“The ankle bone’s connected to the shin bone
The shin bone’s connected to the knee bone
The knee bone’s connected to the thigh bone…”
The knee, the knee –the poor thing gets abuse from above and below. Dysfunction at the hip or in the foot/ankle can wreak havoc to this dear joint – the largest joint in the human body. The integral relationship of all these joints as they fall in line with gravity means that at any one point, your posture can be dramatically affected, even with what might be perceived as a slight misalignment.
As an instructor I was taught never to use the cue “lock your knees” – for a couple of reasons – some people have a natural tendency or capability to hyperextend at this joint (as with dancers or those who may have some hereditary factor), and we do not want to encourage that habit. The word “lock” also implies making something fixed. Movement is dynamic, and while we need to be stable, we are not looking to overly grip on any joints, but for a balanced muscle activation. So we do look for in many Pilates exercises, is a full extension the knees – an active drawing upward of the kneecap toward the hip bone.
Working or standing with locked or hyperextended knees brings that joint aligned slightly behind the ideal line with gravity, putting compressive stress and wearing down of the joint. Long term, a major ligament, commonly referred to as the ACL (anterior cruciate ligament), responsible for nearly 100% of your knee stability is weakened. In general, every time you hyperextend the knee, you are compromising yourself to injury.
Everything is integrated, so let’s go beyond the knee and take a look at the overall picture. The image below shows the lower body balanced posture on the far right. Compared to the posture just to the left of that (labeled Swayback), you can see the hyperextended knee positions the joint further back. The body needs to ‘balance’ itself out by pushing the pelvis forward. Consequently, and in the ‘cascade’ the upper trunk shifts back as well, putting compressive force on the lower back.
Image from http://fixtheneck.com/posture.html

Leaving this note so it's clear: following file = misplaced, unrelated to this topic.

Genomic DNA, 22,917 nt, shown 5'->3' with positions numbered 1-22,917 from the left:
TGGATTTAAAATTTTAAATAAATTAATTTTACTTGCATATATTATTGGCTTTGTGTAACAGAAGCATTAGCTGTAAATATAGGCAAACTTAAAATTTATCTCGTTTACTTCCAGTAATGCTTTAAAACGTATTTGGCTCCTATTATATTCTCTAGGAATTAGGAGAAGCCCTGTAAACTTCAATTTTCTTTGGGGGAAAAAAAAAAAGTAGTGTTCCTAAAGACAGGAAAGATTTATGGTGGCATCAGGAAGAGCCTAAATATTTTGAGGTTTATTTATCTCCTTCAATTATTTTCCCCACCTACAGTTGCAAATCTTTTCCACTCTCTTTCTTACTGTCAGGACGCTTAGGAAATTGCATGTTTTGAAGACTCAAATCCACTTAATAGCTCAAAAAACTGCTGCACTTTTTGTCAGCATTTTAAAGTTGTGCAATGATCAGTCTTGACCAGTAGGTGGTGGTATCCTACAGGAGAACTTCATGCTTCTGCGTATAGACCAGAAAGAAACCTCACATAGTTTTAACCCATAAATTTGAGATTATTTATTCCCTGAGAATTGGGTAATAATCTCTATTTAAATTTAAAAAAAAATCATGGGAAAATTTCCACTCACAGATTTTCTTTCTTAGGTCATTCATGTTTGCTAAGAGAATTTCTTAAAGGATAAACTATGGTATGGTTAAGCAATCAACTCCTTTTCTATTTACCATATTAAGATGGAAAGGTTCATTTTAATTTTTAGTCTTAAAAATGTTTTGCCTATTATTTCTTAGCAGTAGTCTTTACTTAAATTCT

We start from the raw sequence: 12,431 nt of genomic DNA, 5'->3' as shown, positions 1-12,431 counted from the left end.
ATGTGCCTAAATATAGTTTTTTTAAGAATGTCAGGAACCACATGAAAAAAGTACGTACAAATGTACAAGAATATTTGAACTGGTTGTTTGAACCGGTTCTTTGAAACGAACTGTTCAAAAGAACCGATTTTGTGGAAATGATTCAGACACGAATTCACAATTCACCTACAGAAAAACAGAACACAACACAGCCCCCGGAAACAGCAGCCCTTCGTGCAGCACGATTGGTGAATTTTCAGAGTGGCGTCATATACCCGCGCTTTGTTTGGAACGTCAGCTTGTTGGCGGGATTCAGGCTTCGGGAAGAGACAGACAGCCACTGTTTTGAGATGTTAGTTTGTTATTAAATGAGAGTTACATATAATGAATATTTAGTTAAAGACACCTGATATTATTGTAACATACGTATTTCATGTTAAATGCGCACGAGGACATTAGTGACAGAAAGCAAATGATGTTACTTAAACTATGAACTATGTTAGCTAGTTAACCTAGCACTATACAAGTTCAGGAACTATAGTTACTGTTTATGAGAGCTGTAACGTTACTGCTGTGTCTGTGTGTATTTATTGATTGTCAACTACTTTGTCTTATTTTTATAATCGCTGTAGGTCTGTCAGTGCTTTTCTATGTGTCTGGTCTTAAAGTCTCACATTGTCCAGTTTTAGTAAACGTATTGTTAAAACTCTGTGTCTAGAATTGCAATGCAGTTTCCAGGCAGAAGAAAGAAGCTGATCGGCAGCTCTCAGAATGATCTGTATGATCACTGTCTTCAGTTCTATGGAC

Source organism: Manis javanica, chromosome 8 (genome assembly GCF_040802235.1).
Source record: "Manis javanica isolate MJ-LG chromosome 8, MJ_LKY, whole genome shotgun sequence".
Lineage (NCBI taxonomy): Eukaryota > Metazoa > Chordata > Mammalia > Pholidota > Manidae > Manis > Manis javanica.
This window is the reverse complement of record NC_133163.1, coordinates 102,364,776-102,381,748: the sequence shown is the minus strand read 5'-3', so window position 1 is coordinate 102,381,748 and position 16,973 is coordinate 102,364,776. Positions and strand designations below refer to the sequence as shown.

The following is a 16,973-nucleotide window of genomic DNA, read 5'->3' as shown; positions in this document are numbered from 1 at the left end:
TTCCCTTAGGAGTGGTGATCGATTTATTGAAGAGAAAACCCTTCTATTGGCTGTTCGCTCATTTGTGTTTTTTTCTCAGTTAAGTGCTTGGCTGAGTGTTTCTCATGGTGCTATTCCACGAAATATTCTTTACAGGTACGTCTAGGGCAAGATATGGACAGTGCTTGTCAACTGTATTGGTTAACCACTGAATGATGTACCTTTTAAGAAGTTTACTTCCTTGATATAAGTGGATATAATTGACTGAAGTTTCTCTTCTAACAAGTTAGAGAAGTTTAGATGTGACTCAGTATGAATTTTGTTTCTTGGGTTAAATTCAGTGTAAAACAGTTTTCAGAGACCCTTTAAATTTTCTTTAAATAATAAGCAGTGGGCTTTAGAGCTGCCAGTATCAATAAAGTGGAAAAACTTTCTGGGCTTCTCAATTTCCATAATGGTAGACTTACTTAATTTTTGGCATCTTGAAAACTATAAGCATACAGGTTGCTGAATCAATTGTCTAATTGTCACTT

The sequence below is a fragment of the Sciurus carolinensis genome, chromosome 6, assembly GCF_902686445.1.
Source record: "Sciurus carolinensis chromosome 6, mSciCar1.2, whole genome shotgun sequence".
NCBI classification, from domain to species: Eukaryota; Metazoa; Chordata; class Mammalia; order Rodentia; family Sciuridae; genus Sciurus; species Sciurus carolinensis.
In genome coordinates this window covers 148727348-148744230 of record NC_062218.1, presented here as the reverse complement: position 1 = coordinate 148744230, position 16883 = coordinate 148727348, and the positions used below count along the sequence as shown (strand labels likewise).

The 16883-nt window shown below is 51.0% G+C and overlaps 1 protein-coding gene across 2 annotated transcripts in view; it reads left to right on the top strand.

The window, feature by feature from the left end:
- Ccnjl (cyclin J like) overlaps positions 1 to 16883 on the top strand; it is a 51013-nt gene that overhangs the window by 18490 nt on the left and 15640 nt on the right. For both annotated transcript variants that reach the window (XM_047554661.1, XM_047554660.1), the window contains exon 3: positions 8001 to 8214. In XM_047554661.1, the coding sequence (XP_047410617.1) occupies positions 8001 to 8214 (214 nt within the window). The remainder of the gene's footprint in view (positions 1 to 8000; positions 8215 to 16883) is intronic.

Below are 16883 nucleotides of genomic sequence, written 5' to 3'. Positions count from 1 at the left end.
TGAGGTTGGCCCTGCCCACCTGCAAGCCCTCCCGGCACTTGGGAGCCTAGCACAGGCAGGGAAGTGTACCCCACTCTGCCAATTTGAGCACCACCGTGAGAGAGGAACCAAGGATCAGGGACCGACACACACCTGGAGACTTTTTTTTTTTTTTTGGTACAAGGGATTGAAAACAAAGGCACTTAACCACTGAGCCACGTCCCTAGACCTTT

Now it is true that the posture may have started from the top, and that the knee hyperextension is actually being utilized (knowingly or not) as a strategy for standing. Either way, it doesn’t make for a happy knee or happy body!
What can you do to keep from hyperextending the knee?
- Take the weight out of your heels. Often hyperextenders stand, bearing weight down the back of the foot, with a slight plantar flexion at the ankle. Shift some of the weight to the forefoot and notice if you can feel your knees unlock.
- Increase your proprioception in that joint. As an example, use a mirror as you go from go from a squatting to standing, and watch for the point at which you start to bring your kneecaps backward rather than upwards. Use the visual cue to help you clue in to how it feels. It may feel very foreign at first, but it’s important to get the information into your body.
Another way to get some proprioceptive feedback is to use a stretchy sport tape when doing exercises. Have an instructor or trainer help you with placement on the back of your knee, taping to the point which is supposed to be neutral. When you start to go past neutral, you’ll know where to stop, because you’ll feel the pull cueing you.
- Practice strengthening exercises with “hyper-attention” to your knee extension! Typically, the hamstrings are deemed weak in those who hyperextend. However, it’s a good idea to target the entire lower chain – so doing squats, lunges, or Mat Pilates work, like Bridging, or Prone leg extension are great. Also, don’t overlook ankle/calf integration, with heel lifts.
Here’s another exercise by Theresa Ruth Howard (5:34) that you might consider adding to increase your feedback on feeling where your neutral knee extension.
Hope you find balance in this super important joint – and you can say you’ve got the “bee’s knees” ☺
See you in the studio!
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